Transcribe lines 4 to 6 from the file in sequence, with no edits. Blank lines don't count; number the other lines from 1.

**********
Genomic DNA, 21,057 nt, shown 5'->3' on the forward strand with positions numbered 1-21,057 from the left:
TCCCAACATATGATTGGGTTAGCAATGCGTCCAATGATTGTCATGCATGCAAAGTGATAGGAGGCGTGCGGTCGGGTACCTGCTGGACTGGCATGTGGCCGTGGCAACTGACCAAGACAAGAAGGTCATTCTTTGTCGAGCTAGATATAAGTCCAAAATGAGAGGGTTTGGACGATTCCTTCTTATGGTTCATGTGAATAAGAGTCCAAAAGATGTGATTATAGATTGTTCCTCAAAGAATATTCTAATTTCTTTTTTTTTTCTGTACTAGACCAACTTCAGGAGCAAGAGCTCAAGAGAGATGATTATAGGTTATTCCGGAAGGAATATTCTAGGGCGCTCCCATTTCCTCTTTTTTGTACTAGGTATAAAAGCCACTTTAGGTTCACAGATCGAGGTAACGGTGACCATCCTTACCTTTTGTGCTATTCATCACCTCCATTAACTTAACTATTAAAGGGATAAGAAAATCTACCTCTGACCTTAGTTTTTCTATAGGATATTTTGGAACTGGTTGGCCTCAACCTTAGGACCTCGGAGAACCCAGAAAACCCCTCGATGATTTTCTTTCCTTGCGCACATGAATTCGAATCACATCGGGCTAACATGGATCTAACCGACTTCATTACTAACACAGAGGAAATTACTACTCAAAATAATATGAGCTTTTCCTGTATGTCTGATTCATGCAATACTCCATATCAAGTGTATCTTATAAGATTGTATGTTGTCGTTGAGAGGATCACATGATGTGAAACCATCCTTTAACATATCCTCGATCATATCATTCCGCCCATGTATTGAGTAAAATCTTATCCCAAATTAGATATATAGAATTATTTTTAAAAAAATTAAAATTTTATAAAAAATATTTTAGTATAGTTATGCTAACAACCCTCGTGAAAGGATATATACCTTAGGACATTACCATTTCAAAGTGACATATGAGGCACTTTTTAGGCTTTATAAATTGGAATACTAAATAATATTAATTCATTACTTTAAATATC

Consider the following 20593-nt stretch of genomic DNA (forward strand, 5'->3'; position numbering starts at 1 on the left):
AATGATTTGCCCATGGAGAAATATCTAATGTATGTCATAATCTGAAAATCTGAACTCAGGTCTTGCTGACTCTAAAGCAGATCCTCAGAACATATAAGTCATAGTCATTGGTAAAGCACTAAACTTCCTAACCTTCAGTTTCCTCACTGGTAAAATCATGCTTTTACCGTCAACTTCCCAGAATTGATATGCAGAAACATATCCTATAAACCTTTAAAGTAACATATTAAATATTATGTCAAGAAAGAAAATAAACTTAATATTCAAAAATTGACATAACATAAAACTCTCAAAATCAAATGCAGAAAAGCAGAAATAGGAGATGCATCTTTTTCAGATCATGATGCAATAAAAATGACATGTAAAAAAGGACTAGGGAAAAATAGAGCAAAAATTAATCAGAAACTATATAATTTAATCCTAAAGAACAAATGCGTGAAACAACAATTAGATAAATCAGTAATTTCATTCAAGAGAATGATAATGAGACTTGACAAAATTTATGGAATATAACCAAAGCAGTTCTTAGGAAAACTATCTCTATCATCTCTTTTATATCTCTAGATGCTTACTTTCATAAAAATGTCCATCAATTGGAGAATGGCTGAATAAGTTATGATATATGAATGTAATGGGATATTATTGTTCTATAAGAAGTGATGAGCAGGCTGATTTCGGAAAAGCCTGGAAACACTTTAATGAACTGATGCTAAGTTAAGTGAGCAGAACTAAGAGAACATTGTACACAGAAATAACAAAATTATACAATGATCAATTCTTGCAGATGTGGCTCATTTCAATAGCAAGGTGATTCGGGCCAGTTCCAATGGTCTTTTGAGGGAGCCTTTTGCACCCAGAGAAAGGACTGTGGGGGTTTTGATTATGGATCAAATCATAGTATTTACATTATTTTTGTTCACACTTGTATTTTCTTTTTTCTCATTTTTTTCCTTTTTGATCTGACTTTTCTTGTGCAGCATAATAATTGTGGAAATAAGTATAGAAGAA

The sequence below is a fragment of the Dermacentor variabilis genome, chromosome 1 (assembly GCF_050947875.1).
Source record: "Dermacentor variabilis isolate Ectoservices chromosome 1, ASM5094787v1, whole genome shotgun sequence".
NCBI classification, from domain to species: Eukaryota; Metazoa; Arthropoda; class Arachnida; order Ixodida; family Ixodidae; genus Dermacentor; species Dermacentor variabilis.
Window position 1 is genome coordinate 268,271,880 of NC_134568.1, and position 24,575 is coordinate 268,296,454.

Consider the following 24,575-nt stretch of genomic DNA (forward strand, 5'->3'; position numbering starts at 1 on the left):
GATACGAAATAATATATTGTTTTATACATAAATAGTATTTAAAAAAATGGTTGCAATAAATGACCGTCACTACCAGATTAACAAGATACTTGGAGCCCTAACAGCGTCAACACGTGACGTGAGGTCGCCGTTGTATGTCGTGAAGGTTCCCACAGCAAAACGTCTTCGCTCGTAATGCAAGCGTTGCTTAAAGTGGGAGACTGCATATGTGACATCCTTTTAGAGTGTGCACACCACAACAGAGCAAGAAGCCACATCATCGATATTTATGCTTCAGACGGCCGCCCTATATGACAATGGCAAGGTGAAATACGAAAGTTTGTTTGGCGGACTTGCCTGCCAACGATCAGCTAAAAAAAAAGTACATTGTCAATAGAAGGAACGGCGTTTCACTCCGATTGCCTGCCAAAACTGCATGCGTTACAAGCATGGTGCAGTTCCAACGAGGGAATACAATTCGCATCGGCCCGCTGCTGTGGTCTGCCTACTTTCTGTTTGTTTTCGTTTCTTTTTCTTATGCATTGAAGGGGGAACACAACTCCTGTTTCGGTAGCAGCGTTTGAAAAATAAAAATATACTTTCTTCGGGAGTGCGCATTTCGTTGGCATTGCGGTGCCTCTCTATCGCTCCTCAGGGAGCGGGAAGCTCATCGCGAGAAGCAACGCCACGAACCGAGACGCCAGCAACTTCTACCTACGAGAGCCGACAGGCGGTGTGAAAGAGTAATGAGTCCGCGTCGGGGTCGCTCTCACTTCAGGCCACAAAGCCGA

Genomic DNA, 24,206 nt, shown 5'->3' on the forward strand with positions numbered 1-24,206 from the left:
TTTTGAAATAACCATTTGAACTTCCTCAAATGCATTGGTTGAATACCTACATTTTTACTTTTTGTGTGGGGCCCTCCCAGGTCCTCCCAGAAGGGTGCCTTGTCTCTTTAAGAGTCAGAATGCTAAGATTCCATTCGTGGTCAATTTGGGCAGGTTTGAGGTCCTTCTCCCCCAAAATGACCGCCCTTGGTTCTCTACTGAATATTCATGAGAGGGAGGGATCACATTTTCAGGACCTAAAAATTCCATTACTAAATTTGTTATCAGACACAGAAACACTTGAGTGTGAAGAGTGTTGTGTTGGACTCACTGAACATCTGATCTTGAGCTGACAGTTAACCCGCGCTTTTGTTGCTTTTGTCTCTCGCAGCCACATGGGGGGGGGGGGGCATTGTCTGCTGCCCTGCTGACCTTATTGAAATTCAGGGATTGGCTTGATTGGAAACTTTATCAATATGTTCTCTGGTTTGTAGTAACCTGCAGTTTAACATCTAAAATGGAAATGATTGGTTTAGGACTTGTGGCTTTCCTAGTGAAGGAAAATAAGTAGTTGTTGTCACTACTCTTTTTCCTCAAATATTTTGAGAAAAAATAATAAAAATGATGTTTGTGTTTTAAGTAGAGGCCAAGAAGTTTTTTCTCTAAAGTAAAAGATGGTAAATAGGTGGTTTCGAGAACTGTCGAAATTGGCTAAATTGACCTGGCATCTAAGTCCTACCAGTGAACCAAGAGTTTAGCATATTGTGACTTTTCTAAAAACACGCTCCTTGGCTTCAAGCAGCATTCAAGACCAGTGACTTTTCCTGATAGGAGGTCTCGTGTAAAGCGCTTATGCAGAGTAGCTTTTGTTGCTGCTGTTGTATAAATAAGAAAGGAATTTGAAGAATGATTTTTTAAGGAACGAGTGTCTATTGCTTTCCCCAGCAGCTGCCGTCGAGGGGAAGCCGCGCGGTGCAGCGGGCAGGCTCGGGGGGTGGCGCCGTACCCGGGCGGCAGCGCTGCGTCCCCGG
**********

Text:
AATGATTTGCCCATGGAGAAATATCTAATGTATGTCATAATCTGAAAATCTGAACTCAGGTCTTGCTGACTCTAAAGCAGATCCTCAGAACATATAAGTCATAGTCATTGGTAAAGCACTAAACTTCCTAACCTTCAGTTTCCTCACTGGTAAAATCATGCTTTTACCGTCAACTTCCCAGAATTGATATGCAGAAACATATCCTATAAACCTTTAAAGTAACATATTAAATATTATGTCAAGAAAGAAAATAAACTTAATATTCAAAAATTGACATAACATAAAACTCTCAAAATCAAATGCAGAAAAGCAGAAATAGGAGATGCATCTTTTTCAGATCATGATGCAATAAAAATGACATGTAAAAAAGGACTAGGGAAAAATAGAGCAAAAATTAATCAGAAACTATATAATTTAATCCTAAAGAACAAATGCGTGAAACAACAATTAGATAAATCAGTAATTTCATTCAAGAGAATGATAATGAGACTTGACAAAATTTATGGAATATAACCAAAGCAGTTCTTAGGAAAACTATCTCTATCATCTCTTTTATATCTCTAGATGCTTACTTTCATAAAAATGTCCATCAATTGGAGAATGGCTGAATAAGTTATGATATATGAATGTAATGGGATATTATTGTTCTATAAGAAGTGATGAGCAGGCTGATTTCGGAAAAGCCTGGAAACACTTTAATGAACTGATGCTAAGTTAAGTGAGCAGAACTAAGAGAACATTGTACACAGAAATAACAAAATTATACAATGATCAATTCTTGCAGATGTGGCTCATTTCAATAGCAAGGTGATTCGGGCCAGTTCCAATGGTCTTTTGAGGGAGCCTTTTGCACCCAGAGAAAGGACTGTGGGGGTTTTGATTATGGATCAAATCATAGTATTTACATTATTTTTGTTCACACTTGTATTTTCTTTTTTCTCATTTTTTTCCTTTTTGATCTGACTTTTCTTGTGCAGCATAATAATTGTGGAAATAAGTATAGAAGAA

The sequence below is a fragment of the Dermacentor variabilis genome, chromosome 1 (assembly GCF_050947875.1).
Source record: "Dermacentor variabilis isolate Ectoservices chromosome 1, ASM5094787v1, whole genome shotgun sequence".